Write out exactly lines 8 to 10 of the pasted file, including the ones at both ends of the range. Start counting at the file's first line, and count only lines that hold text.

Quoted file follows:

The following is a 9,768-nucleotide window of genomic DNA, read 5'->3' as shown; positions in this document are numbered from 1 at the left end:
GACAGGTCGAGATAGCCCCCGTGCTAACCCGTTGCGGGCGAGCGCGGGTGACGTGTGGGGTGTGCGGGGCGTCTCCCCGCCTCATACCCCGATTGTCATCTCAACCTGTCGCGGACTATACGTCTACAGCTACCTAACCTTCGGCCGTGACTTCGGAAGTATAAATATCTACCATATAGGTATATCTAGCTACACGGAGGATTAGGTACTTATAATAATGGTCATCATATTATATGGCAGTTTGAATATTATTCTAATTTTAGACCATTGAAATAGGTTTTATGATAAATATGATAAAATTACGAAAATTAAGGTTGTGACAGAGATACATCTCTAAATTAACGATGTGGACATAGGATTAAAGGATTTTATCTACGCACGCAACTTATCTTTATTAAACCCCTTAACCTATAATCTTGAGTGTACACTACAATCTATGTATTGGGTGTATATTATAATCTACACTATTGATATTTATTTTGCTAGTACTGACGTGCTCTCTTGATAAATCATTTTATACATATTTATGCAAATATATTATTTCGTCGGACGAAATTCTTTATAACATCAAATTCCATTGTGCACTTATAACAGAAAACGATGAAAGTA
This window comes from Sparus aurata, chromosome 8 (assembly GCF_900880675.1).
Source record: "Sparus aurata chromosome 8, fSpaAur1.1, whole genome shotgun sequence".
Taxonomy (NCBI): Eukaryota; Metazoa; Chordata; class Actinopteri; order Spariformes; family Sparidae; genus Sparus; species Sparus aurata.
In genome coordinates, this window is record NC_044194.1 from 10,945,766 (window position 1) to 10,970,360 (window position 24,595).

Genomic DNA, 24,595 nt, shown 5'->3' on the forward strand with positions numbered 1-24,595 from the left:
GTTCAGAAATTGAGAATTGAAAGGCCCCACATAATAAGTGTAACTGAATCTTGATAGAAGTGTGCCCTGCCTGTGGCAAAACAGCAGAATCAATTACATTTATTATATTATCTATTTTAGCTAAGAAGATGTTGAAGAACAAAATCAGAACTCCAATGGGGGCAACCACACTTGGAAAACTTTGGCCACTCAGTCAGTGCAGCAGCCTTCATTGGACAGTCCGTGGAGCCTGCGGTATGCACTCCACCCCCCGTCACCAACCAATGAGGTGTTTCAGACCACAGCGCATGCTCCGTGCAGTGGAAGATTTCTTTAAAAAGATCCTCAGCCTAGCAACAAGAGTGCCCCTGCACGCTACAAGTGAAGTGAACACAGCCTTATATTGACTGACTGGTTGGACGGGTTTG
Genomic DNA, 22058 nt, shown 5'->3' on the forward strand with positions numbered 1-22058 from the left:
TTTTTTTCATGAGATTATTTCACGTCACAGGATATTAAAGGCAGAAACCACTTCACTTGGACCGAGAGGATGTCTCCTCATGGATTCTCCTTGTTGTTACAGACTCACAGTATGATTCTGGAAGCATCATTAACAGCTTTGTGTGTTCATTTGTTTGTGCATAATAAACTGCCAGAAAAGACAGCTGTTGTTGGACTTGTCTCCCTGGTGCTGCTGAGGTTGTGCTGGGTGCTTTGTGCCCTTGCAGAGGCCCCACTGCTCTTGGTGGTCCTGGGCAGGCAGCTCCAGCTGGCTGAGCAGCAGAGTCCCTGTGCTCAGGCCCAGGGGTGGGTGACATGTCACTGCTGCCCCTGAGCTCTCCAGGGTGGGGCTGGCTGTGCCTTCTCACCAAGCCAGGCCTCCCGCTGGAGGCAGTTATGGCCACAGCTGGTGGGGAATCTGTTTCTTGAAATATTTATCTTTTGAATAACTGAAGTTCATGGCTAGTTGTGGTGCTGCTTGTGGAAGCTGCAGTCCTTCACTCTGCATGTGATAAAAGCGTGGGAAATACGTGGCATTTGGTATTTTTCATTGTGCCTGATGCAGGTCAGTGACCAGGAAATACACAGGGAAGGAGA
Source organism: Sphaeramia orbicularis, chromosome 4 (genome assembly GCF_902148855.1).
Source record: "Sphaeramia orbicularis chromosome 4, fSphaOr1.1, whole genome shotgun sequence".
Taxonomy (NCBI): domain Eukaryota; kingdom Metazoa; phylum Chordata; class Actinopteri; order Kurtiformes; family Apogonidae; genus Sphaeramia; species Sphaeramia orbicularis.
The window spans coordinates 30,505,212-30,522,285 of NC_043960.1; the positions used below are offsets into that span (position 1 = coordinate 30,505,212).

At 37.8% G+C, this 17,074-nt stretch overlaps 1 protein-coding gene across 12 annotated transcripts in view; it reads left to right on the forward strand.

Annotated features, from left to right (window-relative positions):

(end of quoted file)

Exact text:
GTTCAGAAATTGAGAATTGAAAGGCCCCACATAATAAGTGTAACTGAATCTTGATAGAAGTGTGCCCTGCCTGTGGCAAAACAGCAGAATCAATTACATTTATTATATTATCTATTTTAGCTAAGAAGATGTTGAAGAACAAAATCAGAACTCCAATGGGGGCAACCACACTTGGAAAACTTTGGCCACTCAGTCAGTGCAGCAGCCTTCATTGGACAGTCCGTGGAGCCTGCGGTATGCACTCCACCCCCCGTCACCAACCAATGAGGTGTTTCAGACCACAGCGCATGCTCCGTGCAGTGGAAGATTTCTTTAAAAAGATCCTCAGCCTAGCAACAAGAGTGCCCCTGCACGCTACAAGTGAAGTGAACACAGCCTTATATTGACTGACTGGTTGGACGGGTTTG
Genomic DNA, 22058 nt, shown 5'->3' on the forward strand with positions numbered 1-22058 from the left:
TTTTTTTCATGAGATTATTTCACGTCACAGGATATTAAAGGCAGAAACCACTTCACTTGGACCGAGAGGATGTCTCCTCATGGATTCTCCTTGTTGTTACAGACTCACAGTATGATTCTGGAAGCATCATTAACAGCTTTGTGTGTTCATTTGTTTGTGCATAATAAACTGCCAGAAAAGACAGCTGTTGTTGGACTTGTCTCCCTGGTGCTGCTGAGGTTGTGCTGGGTGCTTTGTGCCCTTGCAGAGGCCCCACTGCTCTTGGTGGTCCTGGGCAGGCAGCTCCAGCTGGCTGAGCAGCAGAGTCCCTGTGCTCAGGCCCAGGGGTGGGTGACATGTCACTGCTGCCCCTGAGCTCTCCAGGGTGGGGCTGGCTGTGCCTTCTCACCAAGCCAGGCCTCCCGCTGGAGGCAGTTATGGCCACAGCTGGTGGGGAATCTGTTTCTTGAAATATTTATCTTTTGAATAACTGAAGTTCATGGCTAGTTGTGGTGCTGCTTGTGGAAGCTGCAGTCCTTCACTCTGCATGTGATAAAAGCGTGGGAAATACGTGGCATTTGGTATTTTTCATTGTGCCTGATGCAGGTCAGTGACCAGGAAATACACAGGGAAGGAGA